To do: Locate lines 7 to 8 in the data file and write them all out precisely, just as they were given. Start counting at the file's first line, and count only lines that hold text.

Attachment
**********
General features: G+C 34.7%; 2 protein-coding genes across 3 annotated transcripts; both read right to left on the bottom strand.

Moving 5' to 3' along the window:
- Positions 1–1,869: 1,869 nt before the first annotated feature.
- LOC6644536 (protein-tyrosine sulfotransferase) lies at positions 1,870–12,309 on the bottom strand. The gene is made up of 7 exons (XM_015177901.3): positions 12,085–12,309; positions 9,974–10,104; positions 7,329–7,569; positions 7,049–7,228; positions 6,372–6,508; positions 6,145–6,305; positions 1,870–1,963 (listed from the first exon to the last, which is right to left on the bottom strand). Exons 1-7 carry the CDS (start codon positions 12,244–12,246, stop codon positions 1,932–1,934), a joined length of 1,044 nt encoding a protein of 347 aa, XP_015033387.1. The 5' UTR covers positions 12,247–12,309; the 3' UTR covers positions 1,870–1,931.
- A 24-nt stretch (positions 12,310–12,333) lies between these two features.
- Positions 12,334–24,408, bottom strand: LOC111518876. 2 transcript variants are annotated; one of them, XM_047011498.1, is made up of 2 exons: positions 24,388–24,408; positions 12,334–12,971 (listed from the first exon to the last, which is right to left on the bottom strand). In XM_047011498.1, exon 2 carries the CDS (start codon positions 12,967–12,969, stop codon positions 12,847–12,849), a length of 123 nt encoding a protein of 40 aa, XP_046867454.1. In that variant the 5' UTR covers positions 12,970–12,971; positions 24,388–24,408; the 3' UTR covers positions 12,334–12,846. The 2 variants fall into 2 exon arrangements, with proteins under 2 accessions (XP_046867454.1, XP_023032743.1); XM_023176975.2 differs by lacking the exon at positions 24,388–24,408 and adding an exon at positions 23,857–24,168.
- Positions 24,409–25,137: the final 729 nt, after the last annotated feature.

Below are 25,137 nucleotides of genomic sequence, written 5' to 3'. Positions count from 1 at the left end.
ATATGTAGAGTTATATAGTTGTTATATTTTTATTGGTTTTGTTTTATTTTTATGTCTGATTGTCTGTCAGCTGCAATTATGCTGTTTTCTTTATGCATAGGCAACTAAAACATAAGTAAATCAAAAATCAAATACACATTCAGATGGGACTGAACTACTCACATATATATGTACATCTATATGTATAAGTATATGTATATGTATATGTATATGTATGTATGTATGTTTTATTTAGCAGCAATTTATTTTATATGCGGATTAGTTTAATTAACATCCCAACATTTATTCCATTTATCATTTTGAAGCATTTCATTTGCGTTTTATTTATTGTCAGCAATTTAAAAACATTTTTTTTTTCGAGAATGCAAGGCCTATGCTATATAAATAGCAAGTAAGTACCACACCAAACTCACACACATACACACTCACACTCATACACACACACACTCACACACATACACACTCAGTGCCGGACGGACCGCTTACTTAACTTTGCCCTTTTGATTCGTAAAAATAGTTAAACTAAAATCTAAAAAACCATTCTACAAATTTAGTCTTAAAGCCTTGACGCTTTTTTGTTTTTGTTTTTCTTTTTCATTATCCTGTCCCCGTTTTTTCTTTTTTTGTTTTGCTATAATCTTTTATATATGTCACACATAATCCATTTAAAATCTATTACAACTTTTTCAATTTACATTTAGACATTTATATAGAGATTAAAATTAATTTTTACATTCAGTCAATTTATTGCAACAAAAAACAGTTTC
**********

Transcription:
- Positions 24,409–25,137: the final 729 nt, after the last annotated feature.

Below are 25,137 nucleotides of genomic sequence, written 5' to 3'. Positions count from 1 at the left end.